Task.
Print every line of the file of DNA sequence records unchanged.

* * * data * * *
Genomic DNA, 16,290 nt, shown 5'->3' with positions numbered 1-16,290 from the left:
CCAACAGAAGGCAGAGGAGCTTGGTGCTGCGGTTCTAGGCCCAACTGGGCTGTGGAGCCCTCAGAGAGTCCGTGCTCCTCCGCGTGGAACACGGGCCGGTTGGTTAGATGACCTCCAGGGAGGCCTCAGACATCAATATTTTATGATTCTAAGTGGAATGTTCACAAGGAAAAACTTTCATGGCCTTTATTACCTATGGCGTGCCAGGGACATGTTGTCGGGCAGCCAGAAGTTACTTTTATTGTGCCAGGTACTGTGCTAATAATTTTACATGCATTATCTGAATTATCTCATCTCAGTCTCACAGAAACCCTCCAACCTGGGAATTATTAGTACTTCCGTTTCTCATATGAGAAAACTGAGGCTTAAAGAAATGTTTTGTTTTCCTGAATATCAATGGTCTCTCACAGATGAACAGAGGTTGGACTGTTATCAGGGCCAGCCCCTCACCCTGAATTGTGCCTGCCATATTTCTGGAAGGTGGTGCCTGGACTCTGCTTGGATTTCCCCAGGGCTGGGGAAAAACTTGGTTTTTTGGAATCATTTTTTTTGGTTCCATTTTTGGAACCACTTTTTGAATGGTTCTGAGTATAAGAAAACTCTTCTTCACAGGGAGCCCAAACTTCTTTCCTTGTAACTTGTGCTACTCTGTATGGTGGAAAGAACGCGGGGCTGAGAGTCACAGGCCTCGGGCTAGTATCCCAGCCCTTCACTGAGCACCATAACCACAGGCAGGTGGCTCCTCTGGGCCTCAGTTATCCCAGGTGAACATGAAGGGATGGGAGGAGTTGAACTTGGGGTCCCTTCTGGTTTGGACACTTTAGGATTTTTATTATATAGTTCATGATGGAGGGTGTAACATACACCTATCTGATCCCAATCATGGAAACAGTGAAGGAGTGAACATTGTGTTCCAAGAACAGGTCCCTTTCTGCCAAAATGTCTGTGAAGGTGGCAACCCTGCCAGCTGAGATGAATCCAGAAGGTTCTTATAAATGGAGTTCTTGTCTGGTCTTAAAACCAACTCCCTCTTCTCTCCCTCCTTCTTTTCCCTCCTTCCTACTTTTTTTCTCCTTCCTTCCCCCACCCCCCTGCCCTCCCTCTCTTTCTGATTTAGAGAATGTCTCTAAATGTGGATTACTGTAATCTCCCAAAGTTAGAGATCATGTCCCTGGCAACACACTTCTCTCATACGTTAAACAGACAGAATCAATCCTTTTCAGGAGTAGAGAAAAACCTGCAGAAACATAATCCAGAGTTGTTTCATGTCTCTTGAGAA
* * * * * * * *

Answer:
Genomic DNA, 16,290 nt, shown 5'->3' with positions numbered 1-16,290 from the left:
CCAACAGAAGGCAGAGGAGCTTGGTGCTGCGGTTCTAGGCCCAACTGGGCTGTGGAGCCCTCAGAGAGTCCGTGCTCCTCCGCGTGGAACACGGGCCGGTTGGTTAGATGACCTCCAGGGAGGCCTCAGACATCAATATTTTATGATTCTAAGTGGAATGTTCACAAGGAAAAACTTTCATGGCCTTTATTACCTATGGCGTGCCAGGGACATGTTGTCGGGCAGCCAGAAGTTACTTTTATTGTGCCAGGTACTGTGCTAATAATTTTACATGCATTATCTGAATTATCTCATCTCAGTCTCACAGAAACCCTCCAACCTGGGAATTATTAGTACTTCCGTTTCTCATATGAGAAAACTGAGGCTTAAAGAAATGTTTTGTTTTCCTGAATATCAATGGTCTCTCACAGATGAACAGAGGTTGGACTGTTATCAGGGCCAGCCCCTCACCCTGAATTGTGCCTGCCATATTTCTGGAAGGTGGTGCCTGGACTCTGCTTGGATTTCCCCAGGGCTGGGGAAAAACTTGGTTTTTTGGAATCATTTTTTTTGGTTCCATTTTTGGAACCACTTTTTGAATGGTTCTGAGTATAAGAAAACTCTTCTTCACAGGGAGCCCAAACTTCTTTCCTTGTAACTTGTGCTACTCTGTATGGTGGAAAGAACGCGGGGCTGAGAGTCACAGGCCTCGGGCTAGTATCCCAGCCCTTCACTGAGCACCATAACCACAGGCAGGTGGCTCCTCTGGGCCTCAGTTATCCCAGGTGAACATGAAGGGATGGGAGGAGTTGAACTTGGGGTCCCTTCTGGTTTGGACACTTTAGGATTTTTATTATATAGTTCATGATGGAGGGTGTAACATACACCTATCTGATCCCAATCATGGAAACAGTGAAGGAGTGAACATTGTGTTCCAAGAACAGGTCCCTTTCTGCCAAAATGTCTGTGAAGGTGGCAACCCTGCCAGCTGAGATGAATCCAGAAGGTTCTTATAAATGGAGTTCTTGTCTGGTCTTAAAACCAACTCCCTCTTCTCTCCCTCCTTCTTTTCCCTCCTTCCTACTTTTTTTCTCCTTCCTTCCCCCACCCCCCTGCCCTCCCTCTCTTTCTGATTTAGAGAATGTCTCTAAATGTGGATTACTGTAATCTCCCAAAGTTAGAGATCATGTCCCTGGCAACACACTTCTCTCATACGTTAAACAGACAGAATCAATCCTTTTCAGGAGTAGAGAAAAACCTGCAGAAACATAATCCAGAGTTGTTTCATGTCTCTTGAGAA